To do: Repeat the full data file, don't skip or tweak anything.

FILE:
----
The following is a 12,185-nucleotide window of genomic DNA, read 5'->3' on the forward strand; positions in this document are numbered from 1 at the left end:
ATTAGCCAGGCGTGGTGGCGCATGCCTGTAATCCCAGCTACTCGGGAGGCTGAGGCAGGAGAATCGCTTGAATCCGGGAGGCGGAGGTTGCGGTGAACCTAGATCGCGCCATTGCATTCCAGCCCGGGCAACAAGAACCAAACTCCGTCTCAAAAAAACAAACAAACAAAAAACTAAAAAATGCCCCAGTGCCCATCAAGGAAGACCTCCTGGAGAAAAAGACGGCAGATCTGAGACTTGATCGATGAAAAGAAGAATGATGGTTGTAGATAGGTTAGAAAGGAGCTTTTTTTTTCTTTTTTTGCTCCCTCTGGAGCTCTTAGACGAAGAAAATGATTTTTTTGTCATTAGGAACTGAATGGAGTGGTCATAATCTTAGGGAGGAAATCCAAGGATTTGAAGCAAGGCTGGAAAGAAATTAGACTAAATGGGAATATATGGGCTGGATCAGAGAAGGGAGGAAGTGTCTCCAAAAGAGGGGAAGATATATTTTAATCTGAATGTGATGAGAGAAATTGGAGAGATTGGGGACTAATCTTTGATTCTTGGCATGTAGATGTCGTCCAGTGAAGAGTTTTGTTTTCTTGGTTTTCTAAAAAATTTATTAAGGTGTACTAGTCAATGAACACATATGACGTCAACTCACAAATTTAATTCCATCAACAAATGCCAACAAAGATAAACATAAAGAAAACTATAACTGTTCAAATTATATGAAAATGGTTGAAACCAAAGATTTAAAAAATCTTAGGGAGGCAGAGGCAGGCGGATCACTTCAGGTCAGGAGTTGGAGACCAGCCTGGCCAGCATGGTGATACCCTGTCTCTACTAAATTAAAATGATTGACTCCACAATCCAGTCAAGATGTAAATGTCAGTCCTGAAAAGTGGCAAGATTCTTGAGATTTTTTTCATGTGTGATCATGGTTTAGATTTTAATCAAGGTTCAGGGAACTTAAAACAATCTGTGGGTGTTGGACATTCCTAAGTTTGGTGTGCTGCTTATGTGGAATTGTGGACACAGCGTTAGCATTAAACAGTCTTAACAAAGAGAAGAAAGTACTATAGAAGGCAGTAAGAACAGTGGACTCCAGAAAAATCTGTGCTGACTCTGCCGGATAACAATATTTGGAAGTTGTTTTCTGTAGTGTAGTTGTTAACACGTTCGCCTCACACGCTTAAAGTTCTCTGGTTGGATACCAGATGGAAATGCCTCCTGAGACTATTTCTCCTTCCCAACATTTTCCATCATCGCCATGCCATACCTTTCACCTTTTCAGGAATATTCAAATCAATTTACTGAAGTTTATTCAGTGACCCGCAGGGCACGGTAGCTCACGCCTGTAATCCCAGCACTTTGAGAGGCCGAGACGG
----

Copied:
The following is a 12,185-nucleotide window of genomic DNA, read 5'->3' on the forward strand; positions in this document are numbered from 1 at the left end:
ATTAGCCAGGCGTGGTGGCGCATGCCTGTAATCCCAGCTACTCGGGAGGCTGAGGCAGGAGAATCGCTTGAATCCGGGAGGCGGAGGTTGCGGTGAACCTAGATCGCGCCATTGCATTCCAGCCCGGGCAACAAGAACCAAACTCCGTCTCAAAAAAACAAACAAACAAAAAACTAAAAAATGCCCCAGTGCCCATCAAGGAAGACCTCCTGGAGAAAAAGACGGCAGATCTGAGACTTGATCGATGAAAAGAAGAATGATGGTTGTAGATAGGTTAGAAAGGAGCTTTTTTTTTCTTTTTTTGCTCCCTCTGGAGCTCTTAGACGAAGAAAATGATTTTTTTGTCATTAGGAACTGAATGGAGTGGTCATAATCTTAGGGAGGAAATCCAAGGATTTGAAGCAAGGCTGGAAAGAAATTAGACTAAATGGGAATATATGGGCTGGATCAGAGAAGGGAGGAAGTGTCTCCAAAAGAGGGGAAGATATATTTTAATCTGAATGTGATGAGAGAAATTGGAGAGATTGGGGACTAATCTTTGATTCTTGGCATGTAGATGTCGTCCAGTGAAGAGTTTTGTTTTCTTGGTTTTCTAAAAAATTTATTAAGGTGTACTAGTCAATGAACACATATGACGTCAACTCACAAATTTAATTCCATCAACAAATGCCAACAAAGATAAACATAAAGAAAACTATAACTGTTCAAATTATATGAAAATGGTTGAAACCAAAGATTTAAAAAATCTTAGGGAGGCAGAGGCAGGCGGATCACTTCAGGTCAGGAGTTGGAGACCAGCCTGGCCAGCATGGTGATACCCTGTCTCTACTAAATTAAAATGATTGACTCCACAATCCAGTCAAGATGTAAATGTCAGTCCTGAAAAGTGGCAAGATTCTTGAGATTTTTTTCATGTGTGATCATGGTTTAGATTTTAATCAAGGTTCAGGGAACTTAAAACAATCTGTGGGTGTTGGACATTCCTAAGTTTGGTGTGCTGCTTATGTGGAATTGTGGACACAGCGTTAGCATTAAACAGTCTTAACAAAGAGAAGAAAGTACTATAGAAGGCAGTAAGAACAGTGGACTCCAGAAAAATCTGTGCTGACTCTGCCGGATAACAATATTTGGAAGTTGTTTTCTGTAGTGTAGTTGTTAACACGTTCGCCTCACACGCTTAAAGTTCTCTGGTTGGATACCAGATGGAAATGCCTCCTGAGACTATTTCTCCTTCCCAACATTTTCCATCATCGCCATGCCATACCTTTCACCTTTTCAGGAATATTCAAATCAATTTACTGAAGTTTATTCAGTGACCCGCAGGGCACGGTAGCTCACGCCTGTAATCCCAGCACTTTGAGAGGCCGAGACGG